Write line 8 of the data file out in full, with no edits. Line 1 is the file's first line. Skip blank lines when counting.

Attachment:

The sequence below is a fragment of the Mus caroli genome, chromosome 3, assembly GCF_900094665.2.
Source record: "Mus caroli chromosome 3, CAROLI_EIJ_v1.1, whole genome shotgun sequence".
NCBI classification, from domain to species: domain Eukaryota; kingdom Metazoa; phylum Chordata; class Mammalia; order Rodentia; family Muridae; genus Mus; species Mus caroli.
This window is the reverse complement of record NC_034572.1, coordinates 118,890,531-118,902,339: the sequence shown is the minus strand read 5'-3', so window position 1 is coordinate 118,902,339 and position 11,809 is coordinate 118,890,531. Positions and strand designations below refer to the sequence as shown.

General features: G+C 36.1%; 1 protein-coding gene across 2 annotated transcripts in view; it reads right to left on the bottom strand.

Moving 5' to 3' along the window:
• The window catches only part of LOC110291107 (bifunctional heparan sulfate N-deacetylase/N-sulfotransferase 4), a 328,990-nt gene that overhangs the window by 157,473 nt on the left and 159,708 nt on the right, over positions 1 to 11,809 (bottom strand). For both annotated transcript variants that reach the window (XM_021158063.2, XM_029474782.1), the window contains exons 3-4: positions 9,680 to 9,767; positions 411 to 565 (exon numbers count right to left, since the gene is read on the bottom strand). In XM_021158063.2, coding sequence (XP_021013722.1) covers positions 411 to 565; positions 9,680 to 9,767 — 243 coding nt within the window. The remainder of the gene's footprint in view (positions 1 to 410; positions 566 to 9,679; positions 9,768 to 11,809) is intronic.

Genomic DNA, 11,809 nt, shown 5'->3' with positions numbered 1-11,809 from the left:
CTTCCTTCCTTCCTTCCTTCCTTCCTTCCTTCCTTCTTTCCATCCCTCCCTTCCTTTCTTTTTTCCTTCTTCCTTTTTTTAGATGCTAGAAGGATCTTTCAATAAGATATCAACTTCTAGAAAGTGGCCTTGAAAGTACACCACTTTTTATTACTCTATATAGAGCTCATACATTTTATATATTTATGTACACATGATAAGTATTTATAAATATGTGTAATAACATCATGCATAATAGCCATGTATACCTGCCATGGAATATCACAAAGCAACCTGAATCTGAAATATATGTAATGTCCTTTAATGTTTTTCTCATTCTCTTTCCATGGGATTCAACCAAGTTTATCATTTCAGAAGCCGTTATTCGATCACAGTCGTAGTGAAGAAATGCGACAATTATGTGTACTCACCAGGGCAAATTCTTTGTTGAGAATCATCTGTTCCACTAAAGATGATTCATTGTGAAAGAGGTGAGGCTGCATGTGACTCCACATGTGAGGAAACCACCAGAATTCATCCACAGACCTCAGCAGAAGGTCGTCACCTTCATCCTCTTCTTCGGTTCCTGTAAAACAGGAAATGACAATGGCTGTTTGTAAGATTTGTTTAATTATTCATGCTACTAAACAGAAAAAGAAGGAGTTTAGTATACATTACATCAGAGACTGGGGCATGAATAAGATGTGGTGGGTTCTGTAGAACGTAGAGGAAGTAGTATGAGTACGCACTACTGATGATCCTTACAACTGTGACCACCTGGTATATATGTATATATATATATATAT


Genomic DNA, 11,809 nt, shown 5'->3' with positions numbered 1-11,809 from the left: